We have heard much about the Health Act and how it will lead to increased competition within the NHS (and therefore increased cost) and also open up the NHS to private providers in a big way, meaning the lawyers and accountants will have a field day making money from negotiating market-driven NHS contracts.
Something very sinister remains at the centre of the Act. Something that could seriously undermine, or even destroy, the doctor patient relationship. It is called the ‘quality premium'.
This concept is all around paying clinical commissioning groups (CCGs) a ‘bonus' if they find themselves with a surplus on their budget at year end and they have met certain ‘targets'. In fact here is the exact DH quote on what the quality premium will be for:
‘We will ensure that commissioning groups receive a quality premium only where they can demonstrate good performance in terms of quality of patient care and reduced inequalities in healthcare outcomes.'
Now that sounds OK if you read it in isolation. A little like Quality Outcome Framework Payments (QOF) in primary care maybe – good quality care leading to better patient outcomes and hence increased resources. But remember this payment is in the context of commissioning.
Commissioning is all about remaining within budget and having the right contract for the right provider at the best possible price to the NHS. So the quality premium will be paid out to CCGs if they perform well. This means if they come in budget.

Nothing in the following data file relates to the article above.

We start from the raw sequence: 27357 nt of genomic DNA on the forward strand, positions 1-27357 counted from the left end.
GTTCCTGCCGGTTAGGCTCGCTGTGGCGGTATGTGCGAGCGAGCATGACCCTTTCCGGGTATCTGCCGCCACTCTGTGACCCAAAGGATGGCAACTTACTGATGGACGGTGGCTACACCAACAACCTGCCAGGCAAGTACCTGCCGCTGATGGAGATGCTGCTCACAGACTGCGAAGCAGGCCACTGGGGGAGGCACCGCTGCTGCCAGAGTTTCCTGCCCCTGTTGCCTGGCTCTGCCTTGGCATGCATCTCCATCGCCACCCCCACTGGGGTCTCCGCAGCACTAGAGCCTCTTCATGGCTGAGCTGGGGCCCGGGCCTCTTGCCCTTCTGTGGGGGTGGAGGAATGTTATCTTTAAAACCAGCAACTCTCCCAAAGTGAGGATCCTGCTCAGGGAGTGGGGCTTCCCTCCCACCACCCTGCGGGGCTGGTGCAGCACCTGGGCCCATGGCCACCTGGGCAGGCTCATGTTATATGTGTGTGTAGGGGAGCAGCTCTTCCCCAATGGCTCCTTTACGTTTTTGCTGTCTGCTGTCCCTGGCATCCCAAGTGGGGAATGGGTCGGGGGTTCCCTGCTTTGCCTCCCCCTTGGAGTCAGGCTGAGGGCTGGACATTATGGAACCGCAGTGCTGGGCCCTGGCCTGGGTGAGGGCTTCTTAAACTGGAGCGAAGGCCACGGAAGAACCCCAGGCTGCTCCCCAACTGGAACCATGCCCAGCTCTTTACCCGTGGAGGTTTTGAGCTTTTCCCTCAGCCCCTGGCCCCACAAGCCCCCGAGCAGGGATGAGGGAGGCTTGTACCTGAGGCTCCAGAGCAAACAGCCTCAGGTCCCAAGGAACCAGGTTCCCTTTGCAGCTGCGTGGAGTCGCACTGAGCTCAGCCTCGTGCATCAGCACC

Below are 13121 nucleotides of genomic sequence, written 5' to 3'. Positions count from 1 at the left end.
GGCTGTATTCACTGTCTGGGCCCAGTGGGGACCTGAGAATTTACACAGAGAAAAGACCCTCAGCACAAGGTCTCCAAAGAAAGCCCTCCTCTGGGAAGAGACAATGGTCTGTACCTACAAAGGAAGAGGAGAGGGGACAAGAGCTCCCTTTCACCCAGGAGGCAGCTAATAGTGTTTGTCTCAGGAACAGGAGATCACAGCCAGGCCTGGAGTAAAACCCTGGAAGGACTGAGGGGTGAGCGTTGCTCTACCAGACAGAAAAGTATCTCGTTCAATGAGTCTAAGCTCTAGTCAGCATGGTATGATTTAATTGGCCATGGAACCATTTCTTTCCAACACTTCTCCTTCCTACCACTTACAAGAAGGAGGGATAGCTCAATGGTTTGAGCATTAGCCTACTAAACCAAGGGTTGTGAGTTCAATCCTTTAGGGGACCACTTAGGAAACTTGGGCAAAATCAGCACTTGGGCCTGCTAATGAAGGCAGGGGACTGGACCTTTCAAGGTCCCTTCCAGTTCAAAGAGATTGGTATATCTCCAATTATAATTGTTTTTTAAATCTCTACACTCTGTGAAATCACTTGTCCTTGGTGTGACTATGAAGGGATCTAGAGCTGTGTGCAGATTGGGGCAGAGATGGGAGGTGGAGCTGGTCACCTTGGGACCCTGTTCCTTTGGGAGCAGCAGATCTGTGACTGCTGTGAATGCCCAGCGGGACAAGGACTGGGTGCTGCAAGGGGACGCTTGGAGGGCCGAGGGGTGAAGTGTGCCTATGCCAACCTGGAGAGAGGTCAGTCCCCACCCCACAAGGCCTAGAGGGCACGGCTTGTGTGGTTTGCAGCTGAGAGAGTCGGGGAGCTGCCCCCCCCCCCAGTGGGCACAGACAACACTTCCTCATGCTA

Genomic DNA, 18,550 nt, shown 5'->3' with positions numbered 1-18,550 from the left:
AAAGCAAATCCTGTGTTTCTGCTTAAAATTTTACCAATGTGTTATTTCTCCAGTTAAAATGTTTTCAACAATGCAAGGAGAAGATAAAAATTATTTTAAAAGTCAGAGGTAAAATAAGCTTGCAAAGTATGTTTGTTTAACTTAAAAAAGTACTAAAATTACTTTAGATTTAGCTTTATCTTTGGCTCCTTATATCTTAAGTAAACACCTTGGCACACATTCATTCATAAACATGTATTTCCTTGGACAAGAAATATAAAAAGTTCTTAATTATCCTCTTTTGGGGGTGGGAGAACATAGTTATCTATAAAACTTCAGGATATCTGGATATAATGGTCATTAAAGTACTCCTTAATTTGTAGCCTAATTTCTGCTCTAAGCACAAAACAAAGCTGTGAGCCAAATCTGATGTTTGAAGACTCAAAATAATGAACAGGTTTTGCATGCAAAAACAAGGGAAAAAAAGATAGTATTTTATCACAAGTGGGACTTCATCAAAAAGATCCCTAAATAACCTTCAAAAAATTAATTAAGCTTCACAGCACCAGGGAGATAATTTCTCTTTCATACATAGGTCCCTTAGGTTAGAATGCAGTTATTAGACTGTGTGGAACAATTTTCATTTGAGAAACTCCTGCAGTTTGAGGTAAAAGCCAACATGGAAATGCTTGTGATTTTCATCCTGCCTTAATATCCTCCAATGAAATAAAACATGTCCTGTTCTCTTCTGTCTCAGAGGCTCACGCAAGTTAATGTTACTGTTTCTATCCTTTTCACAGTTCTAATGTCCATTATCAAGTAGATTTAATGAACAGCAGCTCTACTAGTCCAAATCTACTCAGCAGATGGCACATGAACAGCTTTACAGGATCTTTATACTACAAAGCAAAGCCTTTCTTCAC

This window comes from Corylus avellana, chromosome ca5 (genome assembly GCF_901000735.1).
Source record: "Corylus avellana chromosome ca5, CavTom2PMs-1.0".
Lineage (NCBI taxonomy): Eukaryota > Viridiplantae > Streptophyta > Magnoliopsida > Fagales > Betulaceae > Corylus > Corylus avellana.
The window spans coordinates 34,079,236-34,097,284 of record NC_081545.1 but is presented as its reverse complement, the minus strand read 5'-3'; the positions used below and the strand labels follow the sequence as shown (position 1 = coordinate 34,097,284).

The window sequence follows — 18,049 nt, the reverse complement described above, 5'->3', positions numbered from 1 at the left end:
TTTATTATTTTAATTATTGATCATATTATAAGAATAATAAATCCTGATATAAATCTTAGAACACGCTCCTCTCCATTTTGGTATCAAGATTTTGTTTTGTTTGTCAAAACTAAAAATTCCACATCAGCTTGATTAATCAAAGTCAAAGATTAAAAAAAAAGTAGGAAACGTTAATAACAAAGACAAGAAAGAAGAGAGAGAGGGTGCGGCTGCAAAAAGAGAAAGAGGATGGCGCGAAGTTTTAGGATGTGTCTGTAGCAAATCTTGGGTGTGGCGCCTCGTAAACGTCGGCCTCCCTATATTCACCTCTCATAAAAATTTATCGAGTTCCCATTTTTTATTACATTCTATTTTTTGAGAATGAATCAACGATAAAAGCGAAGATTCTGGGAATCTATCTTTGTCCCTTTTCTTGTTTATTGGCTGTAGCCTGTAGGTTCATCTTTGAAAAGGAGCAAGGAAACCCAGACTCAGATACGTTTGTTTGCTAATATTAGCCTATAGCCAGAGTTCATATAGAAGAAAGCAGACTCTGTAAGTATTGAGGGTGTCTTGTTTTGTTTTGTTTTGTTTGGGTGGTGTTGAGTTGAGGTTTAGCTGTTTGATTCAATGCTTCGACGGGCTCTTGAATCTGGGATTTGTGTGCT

Let's be blunt about it - everything in the NHS at the moment is focussed on being ‘in budget'. We see the most draconian of cuts before us with the NHS being asked to slash £20bn from its budget over the next few years. This is unprecedented and has never been successfully done in any other leading health economy before. We are talking about cutting one fifth of the NHS budget – an enormous sum of money.
So let us take this quality premium down to the consulting room and what might happen there. All GPs now know that money is tight in the NHS. Patients know this too but they still trust their doctor implicitly to do the best thing for them and make the right decision for them. Doctors remain year on year the most trusted profession in the country – with politicians and journalists the least trusted profession in the UK!
But if we have this quality premium in place then the way patients see us will change. We may well decide for good clinical reasons that a course of treatment or a procedure is not appropriate for our patient sat in front of us. However, there will be a niggling thought in the back of the mind of our patient of: ‘Is my GP saying this for good reasons, or because he wants to ensure there is some money left at the end of the year to distribute amongst himself and his pals?'
This is a serious concern and could have far reaching implications for the very trusting relationship we have with our patients and on which the whole basis of our consultation is built upon. We would see ourselves knocked off the top slot in the ranks of ‘trusted professions' - much like in the USA where doctors are less trusted because they have a financial incentive to investigate and treat patients.
We cannot allow this to happen in our NHS and to our doctors. This quality premium must not be allowed to come about in this way. it is vital for our patients and vital for our profession that we fight this dreadful concept.